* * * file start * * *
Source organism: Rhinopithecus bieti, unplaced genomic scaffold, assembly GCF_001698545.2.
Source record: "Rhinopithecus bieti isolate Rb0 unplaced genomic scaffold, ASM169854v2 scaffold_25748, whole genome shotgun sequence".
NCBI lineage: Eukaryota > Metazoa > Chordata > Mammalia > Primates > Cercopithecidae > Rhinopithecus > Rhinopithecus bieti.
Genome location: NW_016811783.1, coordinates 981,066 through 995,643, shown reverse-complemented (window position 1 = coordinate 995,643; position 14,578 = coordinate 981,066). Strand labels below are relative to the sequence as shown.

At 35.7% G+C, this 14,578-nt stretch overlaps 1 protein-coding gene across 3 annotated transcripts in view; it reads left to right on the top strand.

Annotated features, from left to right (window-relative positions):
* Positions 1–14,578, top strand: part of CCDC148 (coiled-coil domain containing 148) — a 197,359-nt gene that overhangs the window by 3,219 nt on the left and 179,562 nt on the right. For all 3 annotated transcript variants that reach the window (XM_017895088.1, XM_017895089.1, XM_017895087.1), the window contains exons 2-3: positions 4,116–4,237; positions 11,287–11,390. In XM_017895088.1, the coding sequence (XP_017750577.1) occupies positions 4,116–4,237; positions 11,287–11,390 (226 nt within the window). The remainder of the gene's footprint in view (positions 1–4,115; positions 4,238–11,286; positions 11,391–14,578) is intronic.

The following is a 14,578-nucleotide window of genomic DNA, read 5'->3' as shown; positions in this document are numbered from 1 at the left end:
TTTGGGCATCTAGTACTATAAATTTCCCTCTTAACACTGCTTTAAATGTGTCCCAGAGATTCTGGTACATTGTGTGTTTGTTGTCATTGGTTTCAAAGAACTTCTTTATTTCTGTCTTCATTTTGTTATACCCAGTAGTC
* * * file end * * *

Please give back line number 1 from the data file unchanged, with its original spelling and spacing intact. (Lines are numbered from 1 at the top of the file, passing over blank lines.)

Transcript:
Source organism: Rhinopithecus bieti, unplaced genomic scaffold, assembly GCF_001698545.2.